Of all the animals that you may encounter in a tropical rainforest, none evoke a more visceral, negative reaction in even the most ardent nature lovers than the tailless whipscorpions. They are members of the order Amblypygi, and among all arachnids they are probably the most undeserving of fear or repulsion.
To begin, they are completely harmless to us. Tailless whipscorpions do not produce venom or toxins, nor are they capable of biting, stinging, or injuring a person in any way. They do not transmit diseases and they are not pests. But they do have the misfortune of having a beautifully symmetrical, armored body that for some reason our primitive, stone-age psyche automatically associates with something bad or scary.
This really is unfortunate because these animals are fascinating. They belong to a lineage that goes back in time to at least the Carboniferous, and has remained relatively unchanged in their morphology. Only about 140 species are known, mostly from forests of warm and humid tropical areas within the tropics, and only a small handful have ventured into subtropical regions of Europe and North America (including one interesting species from Florida that is capable of staying submerged underwater for up to 8 hours.)
Like most arachnids these animals are predators (although some are apparently partial to rolled oats, of all things.) They are sit-and-wait hunters, using their first pair of extremely long antenniform legs to detect approaching prey, insects mostly, with an array of motion- and scent-sensitive trichobothria, bristles, and slit organs. Once the prey is detected within striking distance, the whipscorpion pounces on it and crushes it with its spiny, muscular pedipalps. The prey is then masticated with smaller chelicerae and digested externally, before the liquified meal is directed into the mouth via grooves at the very base of the pedipalps.
Whip scorpions are passionate animals, both in love and war. Their courtship ritual is surprisingly elaborate and gentle, and may involve hours of slow dancing, tender caressing, and hand-holding, before the male places an external spermatophore on the ground and slowly guides the female to pick it up. After a while she will produce a clutch of eggs and carry it on her body until the babies hatch. After their emergence the young whipscorpions, known at this stage as praenymphs, are still quite helpless, and the mother carries them on her body some more, until they are ready to fend for themselves.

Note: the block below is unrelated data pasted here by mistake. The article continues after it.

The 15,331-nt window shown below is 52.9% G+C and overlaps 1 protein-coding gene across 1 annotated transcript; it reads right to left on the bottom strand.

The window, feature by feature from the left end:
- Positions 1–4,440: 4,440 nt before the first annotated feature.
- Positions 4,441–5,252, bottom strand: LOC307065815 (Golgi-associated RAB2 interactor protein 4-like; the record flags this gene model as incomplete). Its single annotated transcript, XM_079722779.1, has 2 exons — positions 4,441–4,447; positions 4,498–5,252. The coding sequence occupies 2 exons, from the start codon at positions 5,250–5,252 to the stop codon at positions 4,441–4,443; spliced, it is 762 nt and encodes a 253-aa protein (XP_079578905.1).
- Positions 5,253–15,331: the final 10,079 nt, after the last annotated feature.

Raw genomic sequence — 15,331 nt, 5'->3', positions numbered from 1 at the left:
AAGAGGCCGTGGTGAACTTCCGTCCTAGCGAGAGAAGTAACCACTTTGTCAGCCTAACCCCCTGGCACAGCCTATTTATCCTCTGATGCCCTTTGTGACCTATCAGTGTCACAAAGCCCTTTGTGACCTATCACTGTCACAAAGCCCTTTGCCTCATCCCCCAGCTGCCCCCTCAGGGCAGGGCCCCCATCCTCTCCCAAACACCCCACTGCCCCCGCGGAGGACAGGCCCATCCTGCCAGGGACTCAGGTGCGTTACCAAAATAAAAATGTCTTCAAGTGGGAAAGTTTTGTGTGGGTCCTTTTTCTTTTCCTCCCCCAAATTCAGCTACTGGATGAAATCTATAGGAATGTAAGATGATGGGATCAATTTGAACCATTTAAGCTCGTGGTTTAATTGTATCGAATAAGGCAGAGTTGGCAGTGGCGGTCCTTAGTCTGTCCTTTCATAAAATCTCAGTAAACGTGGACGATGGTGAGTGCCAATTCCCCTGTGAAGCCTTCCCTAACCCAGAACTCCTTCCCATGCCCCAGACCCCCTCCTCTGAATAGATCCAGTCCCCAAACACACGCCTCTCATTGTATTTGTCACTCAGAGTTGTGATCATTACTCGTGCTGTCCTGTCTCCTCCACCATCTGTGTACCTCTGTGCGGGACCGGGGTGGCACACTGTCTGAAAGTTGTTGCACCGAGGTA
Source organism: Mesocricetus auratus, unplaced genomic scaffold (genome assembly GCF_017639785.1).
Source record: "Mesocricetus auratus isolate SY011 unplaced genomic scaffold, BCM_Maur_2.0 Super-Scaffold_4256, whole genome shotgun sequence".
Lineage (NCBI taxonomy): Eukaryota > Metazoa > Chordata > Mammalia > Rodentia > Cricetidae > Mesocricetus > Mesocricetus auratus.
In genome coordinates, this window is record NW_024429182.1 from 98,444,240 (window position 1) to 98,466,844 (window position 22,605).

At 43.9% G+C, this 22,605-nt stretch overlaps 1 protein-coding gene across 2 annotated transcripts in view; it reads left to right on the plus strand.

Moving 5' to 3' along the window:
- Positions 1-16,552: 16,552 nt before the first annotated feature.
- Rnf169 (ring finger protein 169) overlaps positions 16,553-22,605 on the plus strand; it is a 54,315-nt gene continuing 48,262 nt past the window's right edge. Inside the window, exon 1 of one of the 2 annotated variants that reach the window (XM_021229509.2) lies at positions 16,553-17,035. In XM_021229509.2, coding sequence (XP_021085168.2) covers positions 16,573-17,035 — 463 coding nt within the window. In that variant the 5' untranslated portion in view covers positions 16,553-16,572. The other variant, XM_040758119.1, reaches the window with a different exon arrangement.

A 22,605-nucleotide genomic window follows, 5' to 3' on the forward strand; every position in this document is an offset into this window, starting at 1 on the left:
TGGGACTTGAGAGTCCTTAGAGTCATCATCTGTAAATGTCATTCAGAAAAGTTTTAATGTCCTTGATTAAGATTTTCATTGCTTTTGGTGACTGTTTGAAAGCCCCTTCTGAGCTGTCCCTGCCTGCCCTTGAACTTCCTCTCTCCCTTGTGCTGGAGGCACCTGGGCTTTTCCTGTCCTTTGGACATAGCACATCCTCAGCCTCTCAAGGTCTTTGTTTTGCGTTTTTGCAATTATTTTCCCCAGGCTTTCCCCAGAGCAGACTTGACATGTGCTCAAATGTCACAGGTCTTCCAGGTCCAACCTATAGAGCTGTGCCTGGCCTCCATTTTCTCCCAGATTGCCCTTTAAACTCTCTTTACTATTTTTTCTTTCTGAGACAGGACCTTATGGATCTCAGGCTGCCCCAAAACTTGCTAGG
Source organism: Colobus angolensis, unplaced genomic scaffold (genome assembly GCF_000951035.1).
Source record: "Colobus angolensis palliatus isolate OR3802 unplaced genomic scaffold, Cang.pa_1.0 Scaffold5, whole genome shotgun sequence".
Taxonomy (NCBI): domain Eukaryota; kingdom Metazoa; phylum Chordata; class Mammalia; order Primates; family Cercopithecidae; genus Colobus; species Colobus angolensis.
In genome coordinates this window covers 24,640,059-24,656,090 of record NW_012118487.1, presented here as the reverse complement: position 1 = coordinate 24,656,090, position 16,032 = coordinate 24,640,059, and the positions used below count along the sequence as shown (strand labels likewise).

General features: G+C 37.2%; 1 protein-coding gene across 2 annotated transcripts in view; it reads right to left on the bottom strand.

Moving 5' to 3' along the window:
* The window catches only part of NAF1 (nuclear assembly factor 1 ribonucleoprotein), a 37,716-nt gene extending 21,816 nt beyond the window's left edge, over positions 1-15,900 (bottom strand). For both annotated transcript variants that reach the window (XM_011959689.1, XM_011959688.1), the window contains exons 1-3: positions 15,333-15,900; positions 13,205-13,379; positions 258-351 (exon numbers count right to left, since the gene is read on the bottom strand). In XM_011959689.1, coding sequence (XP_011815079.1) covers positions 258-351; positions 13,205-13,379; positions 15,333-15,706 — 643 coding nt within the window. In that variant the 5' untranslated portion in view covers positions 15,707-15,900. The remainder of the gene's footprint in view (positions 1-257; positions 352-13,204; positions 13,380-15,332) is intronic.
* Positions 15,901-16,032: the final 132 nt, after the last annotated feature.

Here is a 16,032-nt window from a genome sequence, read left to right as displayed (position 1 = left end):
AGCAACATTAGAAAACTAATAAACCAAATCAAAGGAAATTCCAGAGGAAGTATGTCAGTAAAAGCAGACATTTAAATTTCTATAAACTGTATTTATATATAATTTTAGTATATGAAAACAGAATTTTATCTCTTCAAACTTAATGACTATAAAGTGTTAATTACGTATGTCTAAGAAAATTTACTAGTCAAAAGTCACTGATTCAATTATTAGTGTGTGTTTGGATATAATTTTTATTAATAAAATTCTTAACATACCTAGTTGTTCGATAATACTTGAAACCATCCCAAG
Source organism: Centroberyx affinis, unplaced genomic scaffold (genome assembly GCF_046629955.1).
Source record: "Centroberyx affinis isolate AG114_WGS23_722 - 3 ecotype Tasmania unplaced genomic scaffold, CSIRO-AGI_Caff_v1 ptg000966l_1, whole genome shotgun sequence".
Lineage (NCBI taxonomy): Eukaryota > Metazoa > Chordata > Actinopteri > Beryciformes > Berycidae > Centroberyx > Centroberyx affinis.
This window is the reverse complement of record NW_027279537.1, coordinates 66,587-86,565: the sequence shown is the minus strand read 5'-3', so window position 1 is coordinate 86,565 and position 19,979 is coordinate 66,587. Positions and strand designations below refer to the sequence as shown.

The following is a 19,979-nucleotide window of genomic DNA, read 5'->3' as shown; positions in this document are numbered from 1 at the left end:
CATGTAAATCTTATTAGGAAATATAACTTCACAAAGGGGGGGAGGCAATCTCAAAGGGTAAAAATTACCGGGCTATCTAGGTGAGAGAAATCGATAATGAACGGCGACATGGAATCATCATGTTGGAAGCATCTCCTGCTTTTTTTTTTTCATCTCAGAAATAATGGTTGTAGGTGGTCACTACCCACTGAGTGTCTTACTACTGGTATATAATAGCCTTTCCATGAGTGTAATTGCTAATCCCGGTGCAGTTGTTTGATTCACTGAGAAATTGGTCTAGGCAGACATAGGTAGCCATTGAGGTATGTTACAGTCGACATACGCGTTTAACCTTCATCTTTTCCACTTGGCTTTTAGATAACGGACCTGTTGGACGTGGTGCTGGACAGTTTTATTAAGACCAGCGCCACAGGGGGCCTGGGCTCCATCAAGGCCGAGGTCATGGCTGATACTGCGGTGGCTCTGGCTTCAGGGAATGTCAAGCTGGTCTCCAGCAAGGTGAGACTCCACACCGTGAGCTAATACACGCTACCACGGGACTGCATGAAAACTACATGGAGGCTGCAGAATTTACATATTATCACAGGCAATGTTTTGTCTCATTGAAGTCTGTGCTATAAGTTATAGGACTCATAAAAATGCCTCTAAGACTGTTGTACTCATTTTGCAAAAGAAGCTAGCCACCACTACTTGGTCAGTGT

Young whipscorpions occasionally aggregate into small groups but adults, males in particular, are pretty cantankerous and territorial creatures. They will not tolerate another individual of the same sex in their vicinity, resulting in intense albeit largely ritualized battles.
Nearly every place where I found whip scorpions, and they are remarkably common and abundant in most tropical areas of the globe, their presence, their very existence even, came as a surprise to the local residents. On the Caribbean island of Saba I saw them in the garden of a local couple of amateur biologists who, despite having lived there for nearly 20 years, had no idea that whipscorpions were sharing their space. In Mozambique I caused a sensation by pulling one out of a dark corner of a building occupied by the staff of a national park, and in Suriname my local guide almost peed his pants from excitement when I showed him one. This is mostly because these animals are secretive and shy, and only come out to play in the middle of the night. Even then you must be pretty careful while approaching one as it will flee the moment it detects your presence. But, if you are patient enough, you may be rewarded with a peek into the life of a truly remarkable animal.
Note: Other common common names are sometimes used for this group of arachnids, including tailless whip spiders and amplypygids. The name whipscorpions is often spelled as two words – whip scorpions – but I prefer to combine them into one to emphasize their distinction from true scorpions, members of the order Scorpiones. The same principle applies to insect names: scorpionflies, stoneflies, and butterflies are not flies, and this fact is indicated by combining the root “-fly” with the modifier into one word. Crane flies, on the other hand, are true flies.